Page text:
Tag Archives: biological essentialism

Visibility of nazi medical experiments

Visibility and awareness above all.  What are the stakes?  Many German medical professionals gained subjects for experiments from the Nazi murder machine. Take this one example:

The most startling breakthrough comes from German journalist and Tübingen culture professor Hans-Joachim Lang. He has identified all of the Jews selected for gassing by August Hirt, director of the anatomical institute in Strasbourg who had a singularly ghoulish plan for their remains.

Hirt was interested in adding to a collection of skulls at the University of Strasbourg. “Although extensive skulls collections existed from nearly all races and peoples,” the Jews were missing, he wrote to the director of an SS research group established to prove Aryan superiority. “From the Jewish-Bolshevik commissars, who embody a disgusting, but characteristic type of subhuman, we have the opportunity to acquire a tangible scientific document by securing their skulls.”

Hirt was essentially competing with the Natural History Museum in Vienna, which procured Jewish skulls from another anatomist, Hermann Voss. In consultation with the staff of Heinrich Himmler, Hirt received permission to go ahead. Two staff members were sent to Auschwitz to separate out a group of Jews, 30 women and 79 men. They were examined according to the standards for racial typing of the time: Their skin, hair, and eye color were noted and coded using special tables, and the shapes of their heads, foreheads, noses, mouths, and ears measured. Fifty-seven of the men and 29 of the women were chosen. They were gassed in a special chamber and their bodies delivered to Hirt at his anatomical institute.

Hirt stored the bodies in the basement. In the end, he didn’t work on them—he lacked the equipment during the course of the war. At the war’s end, Himmler ordered the bodies destroyed. But in January 1945, after the liberation of Strasbourg, the London Daily Mail reported their discovery in the anatomical institute.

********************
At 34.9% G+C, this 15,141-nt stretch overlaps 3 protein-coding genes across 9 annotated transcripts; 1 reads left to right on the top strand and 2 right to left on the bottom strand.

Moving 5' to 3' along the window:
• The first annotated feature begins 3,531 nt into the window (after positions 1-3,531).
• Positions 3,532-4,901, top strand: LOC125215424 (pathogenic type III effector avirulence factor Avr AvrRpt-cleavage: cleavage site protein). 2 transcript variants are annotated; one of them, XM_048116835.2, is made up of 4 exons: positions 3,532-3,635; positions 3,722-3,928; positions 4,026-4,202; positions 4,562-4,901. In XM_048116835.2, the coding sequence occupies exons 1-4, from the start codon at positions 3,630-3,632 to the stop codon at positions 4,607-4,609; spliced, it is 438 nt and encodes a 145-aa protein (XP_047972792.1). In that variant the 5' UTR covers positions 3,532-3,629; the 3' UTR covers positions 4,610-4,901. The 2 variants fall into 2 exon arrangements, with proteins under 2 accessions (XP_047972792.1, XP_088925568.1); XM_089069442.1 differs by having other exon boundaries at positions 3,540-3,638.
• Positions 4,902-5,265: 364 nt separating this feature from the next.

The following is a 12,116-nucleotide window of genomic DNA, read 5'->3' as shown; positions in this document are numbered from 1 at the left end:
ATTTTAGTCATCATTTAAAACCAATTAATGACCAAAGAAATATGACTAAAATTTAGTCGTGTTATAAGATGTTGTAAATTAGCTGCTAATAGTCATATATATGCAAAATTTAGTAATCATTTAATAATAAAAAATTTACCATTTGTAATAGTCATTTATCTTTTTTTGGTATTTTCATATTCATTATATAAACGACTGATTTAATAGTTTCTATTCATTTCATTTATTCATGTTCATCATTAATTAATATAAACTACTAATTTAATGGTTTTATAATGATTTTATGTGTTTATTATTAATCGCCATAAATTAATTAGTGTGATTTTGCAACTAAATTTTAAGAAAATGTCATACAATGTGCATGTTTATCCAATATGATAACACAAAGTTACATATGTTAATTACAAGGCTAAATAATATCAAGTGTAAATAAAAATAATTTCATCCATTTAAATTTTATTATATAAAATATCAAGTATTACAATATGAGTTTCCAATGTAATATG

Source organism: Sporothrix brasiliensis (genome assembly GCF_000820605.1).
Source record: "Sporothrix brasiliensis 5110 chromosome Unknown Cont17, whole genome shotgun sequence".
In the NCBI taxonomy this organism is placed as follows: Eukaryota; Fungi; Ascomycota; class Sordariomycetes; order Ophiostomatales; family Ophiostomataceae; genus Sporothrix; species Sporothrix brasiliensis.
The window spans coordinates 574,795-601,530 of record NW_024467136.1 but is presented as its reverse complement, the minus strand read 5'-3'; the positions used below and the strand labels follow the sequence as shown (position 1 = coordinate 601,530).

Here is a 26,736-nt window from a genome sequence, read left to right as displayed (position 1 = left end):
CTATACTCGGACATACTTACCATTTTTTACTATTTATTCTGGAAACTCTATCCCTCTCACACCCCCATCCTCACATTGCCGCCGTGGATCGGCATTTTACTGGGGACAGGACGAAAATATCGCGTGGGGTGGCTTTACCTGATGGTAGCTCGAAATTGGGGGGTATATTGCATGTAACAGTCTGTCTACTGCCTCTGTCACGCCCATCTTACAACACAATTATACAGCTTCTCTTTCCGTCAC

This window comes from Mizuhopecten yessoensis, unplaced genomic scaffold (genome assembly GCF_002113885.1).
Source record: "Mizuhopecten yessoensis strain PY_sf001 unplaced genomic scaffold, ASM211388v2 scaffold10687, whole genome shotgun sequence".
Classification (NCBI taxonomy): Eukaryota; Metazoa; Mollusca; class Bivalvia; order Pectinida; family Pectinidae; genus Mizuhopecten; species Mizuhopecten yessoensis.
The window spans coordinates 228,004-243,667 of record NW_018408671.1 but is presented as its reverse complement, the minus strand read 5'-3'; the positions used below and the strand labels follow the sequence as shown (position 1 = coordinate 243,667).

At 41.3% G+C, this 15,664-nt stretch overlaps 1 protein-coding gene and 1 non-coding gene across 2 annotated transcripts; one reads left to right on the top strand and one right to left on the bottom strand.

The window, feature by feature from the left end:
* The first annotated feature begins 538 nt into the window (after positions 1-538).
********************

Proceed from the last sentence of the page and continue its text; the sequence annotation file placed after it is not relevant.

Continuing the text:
via Nazi anatomy history: The origins of conservatives’ anti-abortion claims that rape can’t cause pregnancy..

Oh yeah, the bogus idea that rape doesn’t lead to conception traces back to some grotesque nazi scientists.

Whether they know it or not, Stieve’s work is the source for their discredited claim. The American College of Obstetricians and Gynecologists warned that saying rape victims rarely get pregnant was “medically inaccurate, offensive, and dangerous.” But the anti-abortion doctor Jack Willke, former head of the National Right to Life Committee, insisted otherwise. \”This goes back 30 and 40 years,” he told the Los Angeles Times in the midst of the Akin furor. “When a woman is assaulted and raped, there\’s a tremendous amount of emotional upset within her body.\” Willke has written that \”one of the most important reasons why a rape victim rarely gets pregnant” is “physical trauma.\”

Where did he get this idea? In 1972, another anti-abortion doctor, Fred Mecklenburg, wrote an essay in a book financed by the group Americans United for Life in which he asserted that women rarely get pregnant from rape. Mecklenburg said that:

The Nazis tested the hypothesis that stress inhibits ovulation by selecting women who were about to ovulate and sending them to the gas chambers, only to bring them back after their realistic mock killing, to see what effects this had on their ovulatory pattern. An extremely high percentage of these women did not ovulate.

via Nazi anatomy history: The origins of conservatives’ anti-abortion claims that rape can’t cause pregnancy..

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Filed under disaster, genocide, human rights, memorial, propaganda, representation, sexual assault